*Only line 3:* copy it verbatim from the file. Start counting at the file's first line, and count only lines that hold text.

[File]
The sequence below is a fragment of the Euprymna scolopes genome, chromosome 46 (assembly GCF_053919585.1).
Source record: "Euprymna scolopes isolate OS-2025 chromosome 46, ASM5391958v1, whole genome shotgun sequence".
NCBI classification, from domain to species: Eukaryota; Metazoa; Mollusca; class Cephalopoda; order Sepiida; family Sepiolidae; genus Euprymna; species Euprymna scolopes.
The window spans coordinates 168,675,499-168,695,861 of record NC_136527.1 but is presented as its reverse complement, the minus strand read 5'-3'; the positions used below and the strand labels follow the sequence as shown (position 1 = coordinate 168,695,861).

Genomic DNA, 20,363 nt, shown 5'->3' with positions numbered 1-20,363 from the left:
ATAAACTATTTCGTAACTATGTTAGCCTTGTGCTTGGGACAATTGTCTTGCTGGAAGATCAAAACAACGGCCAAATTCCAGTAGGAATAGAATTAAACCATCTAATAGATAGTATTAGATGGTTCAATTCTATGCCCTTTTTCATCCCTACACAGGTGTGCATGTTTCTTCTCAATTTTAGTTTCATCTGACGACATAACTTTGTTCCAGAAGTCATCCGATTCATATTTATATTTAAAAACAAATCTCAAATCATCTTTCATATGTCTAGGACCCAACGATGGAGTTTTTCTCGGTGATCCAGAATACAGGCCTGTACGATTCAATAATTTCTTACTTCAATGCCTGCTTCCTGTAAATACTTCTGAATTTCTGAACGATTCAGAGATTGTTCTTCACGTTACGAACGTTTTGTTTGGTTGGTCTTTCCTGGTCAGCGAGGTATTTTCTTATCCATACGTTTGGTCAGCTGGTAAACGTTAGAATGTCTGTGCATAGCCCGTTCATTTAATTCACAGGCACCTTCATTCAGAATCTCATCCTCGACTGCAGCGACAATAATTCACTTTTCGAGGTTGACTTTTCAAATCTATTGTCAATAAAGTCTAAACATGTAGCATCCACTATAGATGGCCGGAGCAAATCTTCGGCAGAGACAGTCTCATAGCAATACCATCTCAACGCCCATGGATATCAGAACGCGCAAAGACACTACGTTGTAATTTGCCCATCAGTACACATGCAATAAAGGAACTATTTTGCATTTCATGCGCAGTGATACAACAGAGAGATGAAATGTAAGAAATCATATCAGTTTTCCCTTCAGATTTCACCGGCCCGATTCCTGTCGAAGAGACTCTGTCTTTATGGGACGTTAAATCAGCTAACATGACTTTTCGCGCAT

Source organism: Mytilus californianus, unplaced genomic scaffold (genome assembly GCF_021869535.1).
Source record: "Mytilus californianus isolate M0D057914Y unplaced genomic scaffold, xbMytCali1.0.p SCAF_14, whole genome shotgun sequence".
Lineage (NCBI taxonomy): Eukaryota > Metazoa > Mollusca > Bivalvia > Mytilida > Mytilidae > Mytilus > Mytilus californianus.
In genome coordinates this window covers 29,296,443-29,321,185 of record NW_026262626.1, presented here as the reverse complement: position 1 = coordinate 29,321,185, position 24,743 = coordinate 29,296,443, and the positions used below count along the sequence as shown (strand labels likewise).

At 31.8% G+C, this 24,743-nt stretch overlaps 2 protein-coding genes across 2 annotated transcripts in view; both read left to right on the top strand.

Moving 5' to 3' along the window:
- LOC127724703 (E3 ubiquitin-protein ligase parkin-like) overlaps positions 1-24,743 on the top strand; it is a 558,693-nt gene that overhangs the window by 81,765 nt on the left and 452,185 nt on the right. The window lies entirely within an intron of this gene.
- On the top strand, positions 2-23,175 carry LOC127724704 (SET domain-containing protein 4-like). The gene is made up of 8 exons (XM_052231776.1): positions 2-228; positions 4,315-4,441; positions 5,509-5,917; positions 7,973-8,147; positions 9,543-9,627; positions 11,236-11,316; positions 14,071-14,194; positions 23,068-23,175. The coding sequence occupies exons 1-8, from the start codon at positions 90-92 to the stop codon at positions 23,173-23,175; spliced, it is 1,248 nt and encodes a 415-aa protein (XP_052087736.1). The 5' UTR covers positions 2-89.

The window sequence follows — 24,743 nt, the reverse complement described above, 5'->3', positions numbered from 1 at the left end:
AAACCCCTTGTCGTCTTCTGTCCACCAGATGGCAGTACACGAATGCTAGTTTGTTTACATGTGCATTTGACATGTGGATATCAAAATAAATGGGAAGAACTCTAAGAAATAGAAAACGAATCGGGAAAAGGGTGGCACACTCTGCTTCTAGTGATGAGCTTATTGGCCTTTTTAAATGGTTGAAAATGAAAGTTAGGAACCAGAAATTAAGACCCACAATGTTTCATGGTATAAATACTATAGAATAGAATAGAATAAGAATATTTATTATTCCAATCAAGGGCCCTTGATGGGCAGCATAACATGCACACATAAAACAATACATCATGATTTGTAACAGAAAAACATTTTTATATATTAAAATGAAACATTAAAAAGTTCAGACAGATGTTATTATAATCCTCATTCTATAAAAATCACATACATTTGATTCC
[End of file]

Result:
NCBI classification, from domain to species: Eukaryota; Metazoa; Mollusca; class Cephalopoda; order Sepiida; family Sepiolidae; genus Euprymna; species Euprymna scolopes.